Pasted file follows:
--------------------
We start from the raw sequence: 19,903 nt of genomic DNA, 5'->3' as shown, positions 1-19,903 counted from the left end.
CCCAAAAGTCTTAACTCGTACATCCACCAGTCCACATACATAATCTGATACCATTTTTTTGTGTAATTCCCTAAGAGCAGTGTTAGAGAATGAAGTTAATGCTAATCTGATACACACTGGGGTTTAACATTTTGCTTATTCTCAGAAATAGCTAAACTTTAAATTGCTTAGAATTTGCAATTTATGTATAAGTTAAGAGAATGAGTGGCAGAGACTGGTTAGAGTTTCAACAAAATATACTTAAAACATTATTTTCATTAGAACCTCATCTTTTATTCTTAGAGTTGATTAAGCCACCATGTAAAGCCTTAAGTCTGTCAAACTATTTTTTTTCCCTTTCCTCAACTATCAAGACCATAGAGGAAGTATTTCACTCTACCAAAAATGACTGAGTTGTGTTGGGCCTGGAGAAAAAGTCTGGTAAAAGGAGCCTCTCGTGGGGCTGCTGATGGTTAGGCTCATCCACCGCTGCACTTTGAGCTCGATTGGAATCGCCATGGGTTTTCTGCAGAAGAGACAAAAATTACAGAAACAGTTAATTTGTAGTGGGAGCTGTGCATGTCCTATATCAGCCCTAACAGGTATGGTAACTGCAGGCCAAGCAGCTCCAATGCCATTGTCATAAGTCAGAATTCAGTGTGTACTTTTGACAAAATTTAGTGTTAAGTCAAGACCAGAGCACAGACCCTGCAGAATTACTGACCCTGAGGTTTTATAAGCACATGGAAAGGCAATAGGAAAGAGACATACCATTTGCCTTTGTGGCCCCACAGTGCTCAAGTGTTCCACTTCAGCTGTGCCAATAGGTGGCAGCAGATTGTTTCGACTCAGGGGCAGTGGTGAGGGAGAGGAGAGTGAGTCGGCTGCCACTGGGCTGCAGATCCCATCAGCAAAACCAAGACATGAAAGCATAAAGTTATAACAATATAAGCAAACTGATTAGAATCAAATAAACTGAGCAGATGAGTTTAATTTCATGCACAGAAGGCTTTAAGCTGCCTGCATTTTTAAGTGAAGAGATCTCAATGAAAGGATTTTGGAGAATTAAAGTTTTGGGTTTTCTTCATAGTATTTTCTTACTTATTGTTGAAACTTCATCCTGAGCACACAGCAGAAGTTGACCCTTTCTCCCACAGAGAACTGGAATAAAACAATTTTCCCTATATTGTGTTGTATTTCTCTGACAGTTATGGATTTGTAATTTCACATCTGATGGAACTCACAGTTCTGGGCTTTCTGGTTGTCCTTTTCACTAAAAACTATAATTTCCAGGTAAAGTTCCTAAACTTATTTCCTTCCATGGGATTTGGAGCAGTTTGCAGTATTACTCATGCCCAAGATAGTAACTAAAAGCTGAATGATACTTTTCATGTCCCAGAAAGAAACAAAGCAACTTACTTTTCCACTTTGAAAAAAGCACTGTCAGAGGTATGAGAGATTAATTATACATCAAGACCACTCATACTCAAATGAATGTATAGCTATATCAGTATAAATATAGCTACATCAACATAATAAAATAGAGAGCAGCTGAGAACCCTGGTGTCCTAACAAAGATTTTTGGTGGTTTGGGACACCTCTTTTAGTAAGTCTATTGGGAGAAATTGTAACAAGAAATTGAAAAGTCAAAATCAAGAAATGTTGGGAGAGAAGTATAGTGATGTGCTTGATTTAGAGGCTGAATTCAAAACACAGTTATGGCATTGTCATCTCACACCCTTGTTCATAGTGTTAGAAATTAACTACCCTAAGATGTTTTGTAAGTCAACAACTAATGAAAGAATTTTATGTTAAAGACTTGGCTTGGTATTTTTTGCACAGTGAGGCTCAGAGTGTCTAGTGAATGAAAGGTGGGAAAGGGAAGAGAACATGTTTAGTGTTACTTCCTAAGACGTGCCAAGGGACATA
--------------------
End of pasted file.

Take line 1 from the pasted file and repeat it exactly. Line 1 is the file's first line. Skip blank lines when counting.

We start from the raw sequence: 19,903 nt of genomic DNA, 5'->3' as shown, positions 1-19,903 counted from the left end.